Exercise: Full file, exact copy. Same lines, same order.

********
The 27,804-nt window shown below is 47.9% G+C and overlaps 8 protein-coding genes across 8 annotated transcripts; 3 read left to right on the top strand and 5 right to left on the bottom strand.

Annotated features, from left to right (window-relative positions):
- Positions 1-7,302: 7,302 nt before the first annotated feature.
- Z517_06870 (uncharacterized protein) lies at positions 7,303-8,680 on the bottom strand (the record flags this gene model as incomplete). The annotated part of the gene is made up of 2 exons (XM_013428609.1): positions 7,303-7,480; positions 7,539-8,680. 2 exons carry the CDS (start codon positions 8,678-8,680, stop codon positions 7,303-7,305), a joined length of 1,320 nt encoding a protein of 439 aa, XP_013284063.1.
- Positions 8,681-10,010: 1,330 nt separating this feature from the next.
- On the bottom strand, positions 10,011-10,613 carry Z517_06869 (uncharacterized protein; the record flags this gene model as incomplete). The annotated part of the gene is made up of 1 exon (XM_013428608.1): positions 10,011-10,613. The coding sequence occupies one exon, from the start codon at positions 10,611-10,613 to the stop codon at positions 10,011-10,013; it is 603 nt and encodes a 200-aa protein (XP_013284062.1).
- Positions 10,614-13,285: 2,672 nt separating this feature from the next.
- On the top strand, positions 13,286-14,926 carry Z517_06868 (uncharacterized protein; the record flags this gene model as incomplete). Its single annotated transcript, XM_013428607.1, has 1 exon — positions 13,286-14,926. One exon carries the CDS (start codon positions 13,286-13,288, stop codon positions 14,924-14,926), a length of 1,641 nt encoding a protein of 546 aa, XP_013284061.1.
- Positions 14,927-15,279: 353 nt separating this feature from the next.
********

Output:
The 27,804-nt window shown below is 47.9% G+C and overlaps 8 protein-coding genes across 8 annotated transcripts; 3 read left to right on the top strand and 5 right to left on the bottom strand.

Annotated features, from left to right (window-relative positions):
- Positions 1-7,302: 7,302 nt before the first annotated feature.
- Z517_06870 (uncharacterized protein) lies at positions 7,303-8,680 on the bottom strand (the record flags this gene model as incomplete). The annotated part of the gene is made up of 2 exons (XM_013428609.1): positions 7,303-7,480; positions 7,539-8,680. 2 exons carry the CDS (start codon positions 8,678-8,680, stop codon positions 7,303-7,305), a joined length of 1,320 nt encoding a protein of 439 aa, XP_013284063.1.
- Positions 8,681-10,010: 1,330 nt separating this feature from the next.
- On the bottom strand, positions 10,011-10,613 carry Z517_06869 (uncharacterized protein; the record flags this gene model as incomplete). The annotated part of the gene is made up of 1 exon (XM_013428608.1): positions 10,011-10,613. The coding sequence occupies one exon, from the start codon at positions 10,611-10,613 to the stop codon at positions 10,011-10,013; it is 603 nt and encodes a 200-aa protein (XP_013284062.1).
- Positions 10,614-13,285: 2,672 nt separating this feature from the next.
- On the top strand, positions 13,286-14,926 carry Z517_06868 (uncharacterized protein; the record flags this gene model as incomplete). Its single annotated transcript, XM_013428607.1, has 1 exon — positions 13,286-14,926. One exon carries the CDS (start codon positions 13,286-13,288, stop codon positions 14,924-14,926), a length of 1,641 nt encoding a protein of 546 aa, XP_013284061.1.
- Positions 14,927-15,279: 353 nt separating this feature from the next.